Definitions of Domains

By Mary Ruth Coleman, Ph.D., Tracey West, Ph.D., & Margaret Gillis, Ph.D.

The Early Learning and Observation Rating Scale (ELORS) addresses seven domains of learning with 10 observable skills and behaviors for each domain.


Perceptual and Motor

Perceptual and Motor Domain includes fine and gross motor skills, coordination, integrating motor skills and vision (e.g., eye-hand coordination), sensory integration, visual memory (e.g., recalling visual details), and tactile defensiveness (e.g., exploring materials of different textures, such as play dough and finger-paint).


  1. Speed and agility
  2. Balance
  3. Eye hand coordination
  4. Large muscle coordination
  5. Holding a pencil or spoon
  6. Sense of direction
  7. Copying with a pencil
  8. Drawing simple shapes (e.g., circle, square)
  9. Exploring materials of different textures (e.g., paint, sand, clay, glue, dough)
  10. Dressing skills (e.g., zippers, buttons, shoes, socks)

Self-Management

The Self-Management Domain includes self-regulation skills (e.g., paying attention), delayed gratification, impulsivity, understanding consequences of actions, self-help skills, remembering routines, seeking help when appropriate, attentive behaviors, work habits (e.g., organization, distractibility, perseverance/diligence), and response to learning situations.


  1. Adjusting to changes in routine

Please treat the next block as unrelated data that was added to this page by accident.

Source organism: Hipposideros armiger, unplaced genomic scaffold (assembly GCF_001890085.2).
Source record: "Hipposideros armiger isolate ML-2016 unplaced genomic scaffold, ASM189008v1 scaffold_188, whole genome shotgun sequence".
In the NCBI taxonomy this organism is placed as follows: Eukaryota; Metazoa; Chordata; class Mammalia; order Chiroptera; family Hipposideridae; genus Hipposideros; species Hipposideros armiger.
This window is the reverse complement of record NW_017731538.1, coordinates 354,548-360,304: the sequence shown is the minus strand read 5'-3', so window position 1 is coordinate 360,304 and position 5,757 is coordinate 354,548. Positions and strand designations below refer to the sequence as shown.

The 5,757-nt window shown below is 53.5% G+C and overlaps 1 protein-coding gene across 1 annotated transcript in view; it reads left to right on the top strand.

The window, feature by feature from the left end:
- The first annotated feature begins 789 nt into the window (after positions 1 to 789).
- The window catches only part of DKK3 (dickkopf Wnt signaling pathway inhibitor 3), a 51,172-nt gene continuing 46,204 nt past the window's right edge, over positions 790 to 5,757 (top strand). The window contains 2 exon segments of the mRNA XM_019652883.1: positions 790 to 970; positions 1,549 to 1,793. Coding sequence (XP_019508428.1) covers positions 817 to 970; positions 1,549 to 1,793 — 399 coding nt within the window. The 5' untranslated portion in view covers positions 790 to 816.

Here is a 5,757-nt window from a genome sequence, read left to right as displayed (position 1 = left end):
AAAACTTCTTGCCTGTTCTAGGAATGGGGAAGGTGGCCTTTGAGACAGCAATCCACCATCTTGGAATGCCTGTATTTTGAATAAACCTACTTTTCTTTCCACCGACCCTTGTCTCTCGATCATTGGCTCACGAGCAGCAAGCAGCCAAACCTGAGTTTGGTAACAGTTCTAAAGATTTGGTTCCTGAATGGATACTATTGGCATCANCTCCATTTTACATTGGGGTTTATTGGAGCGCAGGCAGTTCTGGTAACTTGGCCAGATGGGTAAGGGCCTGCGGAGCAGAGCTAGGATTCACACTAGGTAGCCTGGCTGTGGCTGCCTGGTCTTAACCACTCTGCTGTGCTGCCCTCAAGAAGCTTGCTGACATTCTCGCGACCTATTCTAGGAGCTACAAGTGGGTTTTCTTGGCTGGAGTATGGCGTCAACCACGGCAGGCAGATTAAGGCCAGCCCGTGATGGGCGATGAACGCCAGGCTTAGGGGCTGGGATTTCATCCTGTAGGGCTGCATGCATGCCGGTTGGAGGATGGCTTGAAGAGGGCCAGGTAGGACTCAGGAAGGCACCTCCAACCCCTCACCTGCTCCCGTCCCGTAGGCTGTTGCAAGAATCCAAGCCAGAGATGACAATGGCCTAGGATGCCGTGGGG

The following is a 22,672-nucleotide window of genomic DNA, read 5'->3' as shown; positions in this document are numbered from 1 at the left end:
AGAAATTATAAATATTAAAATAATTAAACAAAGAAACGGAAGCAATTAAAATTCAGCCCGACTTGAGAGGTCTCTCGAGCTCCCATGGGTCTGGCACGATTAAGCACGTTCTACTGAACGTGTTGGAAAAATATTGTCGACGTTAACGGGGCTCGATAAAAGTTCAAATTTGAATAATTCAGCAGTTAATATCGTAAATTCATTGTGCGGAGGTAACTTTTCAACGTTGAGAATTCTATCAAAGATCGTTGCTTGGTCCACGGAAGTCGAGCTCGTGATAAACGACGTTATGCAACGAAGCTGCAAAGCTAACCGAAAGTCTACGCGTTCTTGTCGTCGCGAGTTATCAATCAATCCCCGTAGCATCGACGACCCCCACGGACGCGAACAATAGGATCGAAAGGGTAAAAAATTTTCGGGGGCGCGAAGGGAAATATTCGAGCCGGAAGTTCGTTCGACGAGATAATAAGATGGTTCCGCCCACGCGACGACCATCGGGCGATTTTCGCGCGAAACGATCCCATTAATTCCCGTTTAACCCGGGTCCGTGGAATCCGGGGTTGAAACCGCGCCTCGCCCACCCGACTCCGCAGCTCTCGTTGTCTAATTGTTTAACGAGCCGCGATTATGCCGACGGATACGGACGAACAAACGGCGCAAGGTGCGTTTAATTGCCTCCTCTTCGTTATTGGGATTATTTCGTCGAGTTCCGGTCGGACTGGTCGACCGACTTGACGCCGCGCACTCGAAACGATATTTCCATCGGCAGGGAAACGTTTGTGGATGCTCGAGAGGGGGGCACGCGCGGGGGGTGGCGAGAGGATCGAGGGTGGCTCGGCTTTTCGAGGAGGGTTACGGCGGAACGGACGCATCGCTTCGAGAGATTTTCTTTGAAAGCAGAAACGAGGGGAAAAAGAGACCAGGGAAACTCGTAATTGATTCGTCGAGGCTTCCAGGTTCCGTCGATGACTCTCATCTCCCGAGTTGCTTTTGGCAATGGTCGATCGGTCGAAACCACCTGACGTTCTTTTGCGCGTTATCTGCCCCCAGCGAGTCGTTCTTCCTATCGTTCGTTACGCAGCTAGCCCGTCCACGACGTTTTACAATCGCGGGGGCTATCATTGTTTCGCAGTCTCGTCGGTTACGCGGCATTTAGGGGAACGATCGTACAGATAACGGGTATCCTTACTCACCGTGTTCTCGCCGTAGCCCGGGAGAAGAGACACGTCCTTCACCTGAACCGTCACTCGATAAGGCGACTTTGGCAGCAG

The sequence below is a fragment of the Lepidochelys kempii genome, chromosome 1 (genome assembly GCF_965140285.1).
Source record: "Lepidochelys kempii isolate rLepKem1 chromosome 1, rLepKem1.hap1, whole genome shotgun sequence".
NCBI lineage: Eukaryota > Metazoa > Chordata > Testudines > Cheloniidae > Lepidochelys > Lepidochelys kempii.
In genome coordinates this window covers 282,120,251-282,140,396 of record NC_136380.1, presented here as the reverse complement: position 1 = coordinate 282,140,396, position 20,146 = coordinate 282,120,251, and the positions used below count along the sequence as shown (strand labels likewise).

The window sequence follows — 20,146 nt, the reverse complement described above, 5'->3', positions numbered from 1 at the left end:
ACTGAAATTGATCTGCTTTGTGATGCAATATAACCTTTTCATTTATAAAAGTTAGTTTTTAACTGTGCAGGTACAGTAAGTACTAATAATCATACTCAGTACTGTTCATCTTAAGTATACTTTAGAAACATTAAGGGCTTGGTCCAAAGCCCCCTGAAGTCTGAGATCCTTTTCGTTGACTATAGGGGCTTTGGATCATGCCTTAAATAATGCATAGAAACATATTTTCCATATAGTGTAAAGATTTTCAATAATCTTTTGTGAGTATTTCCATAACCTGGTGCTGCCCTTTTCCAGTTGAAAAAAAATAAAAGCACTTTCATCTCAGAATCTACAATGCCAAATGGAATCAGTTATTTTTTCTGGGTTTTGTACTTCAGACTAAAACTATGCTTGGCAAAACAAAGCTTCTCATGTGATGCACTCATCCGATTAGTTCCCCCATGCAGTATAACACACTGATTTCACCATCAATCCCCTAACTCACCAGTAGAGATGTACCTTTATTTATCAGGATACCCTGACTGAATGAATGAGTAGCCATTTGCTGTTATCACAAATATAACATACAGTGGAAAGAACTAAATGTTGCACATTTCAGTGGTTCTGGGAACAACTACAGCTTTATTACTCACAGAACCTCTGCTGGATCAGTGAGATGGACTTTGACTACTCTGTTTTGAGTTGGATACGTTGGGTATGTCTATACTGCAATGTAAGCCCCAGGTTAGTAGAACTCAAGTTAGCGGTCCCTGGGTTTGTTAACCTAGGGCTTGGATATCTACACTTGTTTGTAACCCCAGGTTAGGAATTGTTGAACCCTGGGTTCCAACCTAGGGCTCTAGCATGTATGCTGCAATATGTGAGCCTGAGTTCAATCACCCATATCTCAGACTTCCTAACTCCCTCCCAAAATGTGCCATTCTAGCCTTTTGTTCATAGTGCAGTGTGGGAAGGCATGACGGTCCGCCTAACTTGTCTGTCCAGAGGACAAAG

2. Following the daily classroom or home schedule
  3. Transitioning from one activity to another
  4. Consistency of behavior or mood
  5. Understanding the consequences of behaviors (e.g., sharing, hitting another child)
  6. Using planning prior to activities
  7. Persisting on difficult tasks
  8. Paying attention during group activities
  9. Using words to solve problems with peers
  10. Concentrating for brief periods of time

Social and Emotional

The Social and Emotional Domain includes social interactions, friendships and play, turn-taking, reciprocal play, self-expression and emotions, interpreting emotions of others, cooperation, and participating in group activities.


  1. Making friends
  2. Playing cooperatively with other children
  3. Participating in social activities
  4. Using turn-taking in play
  5. Labeling emotions of others (e.g., angry, happy, sad)
  6. Expressing anger appropriately
  7. Expressing frustration appropriately
  8. Functioning independently of adult attention
  9. Maintaining friendships
  10. howing a range of emotions (e.g., happy, worried, sad)

Early Math

The Early Math Domain includes quantity comparison (e.g., more, less, equal), one-to-one correspondence, concept of attribute, recognition of simple patterns and sequences, spatial orientation (e.g., up, down, beside), concept of time (e.g., yesterday, today, tomorrow), counting, concept of number, number recognition, and number naming.


  1. Naming numbers
  2. Counting in proper sequence
  3. Showing understanding of one-to-one correspondence (e.g., one cookie → one person)
  4. Counting objects accurately
  5. Determining which of two groups of objects has more or less